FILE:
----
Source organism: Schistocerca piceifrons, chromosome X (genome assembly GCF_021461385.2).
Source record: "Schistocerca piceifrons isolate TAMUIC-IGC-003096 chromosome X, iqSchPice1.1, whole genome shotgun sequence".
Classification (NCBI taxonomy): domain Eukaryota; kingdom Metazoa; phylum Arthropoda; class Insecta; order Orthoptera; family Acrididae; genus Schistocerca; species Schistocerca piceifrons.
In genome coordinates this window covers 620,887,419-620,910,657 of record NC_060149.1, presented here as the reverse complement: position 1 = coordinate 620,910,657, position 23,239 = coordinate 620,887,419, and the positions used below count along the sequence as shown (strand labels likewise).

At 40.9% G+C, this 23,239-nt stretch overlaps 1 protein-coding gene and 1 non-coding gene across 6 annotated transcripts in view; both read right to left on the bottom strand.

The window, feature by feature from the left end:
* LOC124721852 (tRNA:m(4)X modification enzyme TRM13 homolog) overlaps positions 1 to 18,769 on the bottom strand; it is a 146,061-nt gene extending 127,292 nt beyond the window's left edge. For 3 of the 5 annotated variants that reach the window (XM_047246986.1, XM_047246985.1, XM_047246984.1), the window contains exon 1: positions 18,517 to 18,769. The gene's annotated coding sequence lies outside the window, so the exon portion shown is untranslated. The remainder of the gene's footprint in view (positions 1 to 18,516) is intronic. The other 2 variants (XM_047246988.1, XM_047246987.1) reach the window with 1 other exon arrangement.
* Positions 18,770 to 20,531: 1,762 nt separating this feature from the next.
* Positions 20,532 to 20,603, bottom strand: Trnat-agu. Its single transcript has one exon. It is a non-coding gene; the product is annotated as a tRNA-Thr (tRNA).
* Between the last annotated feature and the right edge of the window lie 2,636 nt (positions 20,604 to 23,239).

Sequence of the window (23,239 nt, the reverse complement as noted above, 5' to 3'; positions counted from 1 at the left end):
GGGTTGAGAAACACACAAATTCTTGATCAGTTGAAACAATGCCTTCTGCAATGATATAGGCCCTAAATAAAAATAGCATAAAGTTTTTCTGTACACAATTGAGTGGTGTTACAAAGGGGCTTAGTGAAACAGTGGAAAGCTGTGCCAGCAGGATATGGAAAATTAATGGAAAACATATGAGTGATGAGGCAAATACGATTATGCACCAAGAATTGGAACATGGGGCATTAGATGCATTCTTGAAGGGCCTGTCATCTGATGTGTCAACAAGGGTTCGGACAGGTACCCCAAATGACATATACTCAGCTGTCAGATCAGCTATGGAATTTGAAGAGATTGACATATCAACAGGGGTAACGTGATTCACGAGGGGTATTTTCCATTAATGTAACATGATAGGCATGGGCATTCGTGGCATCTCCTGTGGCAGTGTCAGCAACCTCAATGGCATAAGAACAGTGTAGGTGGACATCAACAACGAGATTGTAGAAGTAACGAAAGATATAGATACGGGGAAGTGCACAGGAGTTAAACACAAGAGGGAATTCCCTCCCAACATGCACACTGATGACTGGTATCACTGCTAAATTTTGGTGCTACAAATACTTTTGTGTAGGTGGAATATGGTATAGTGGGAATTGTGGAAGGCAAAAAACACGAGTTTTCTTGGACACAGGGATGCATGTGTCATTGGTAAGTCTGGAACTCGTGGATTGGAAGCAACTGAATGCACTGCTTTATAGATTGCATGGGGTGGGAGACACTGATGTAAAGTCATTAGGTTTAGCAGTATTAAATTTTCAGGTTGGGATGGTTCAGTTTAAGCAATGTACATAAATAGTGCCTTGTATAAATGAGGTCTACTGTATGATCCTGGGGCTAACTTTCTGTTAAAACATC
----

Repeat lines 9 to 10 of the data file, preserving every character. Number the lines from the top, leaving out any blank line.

* Positions 20,532 to 20,603, bottom strand: Trnat-agu. Its single transcript has one exon. It is a non-coding gene; the product is annotated as a tRNA-Thr (tRNA).
* Between the last annotated feature and the right edge of the window lie 2,636 nt (positions 20,604 to 23,239).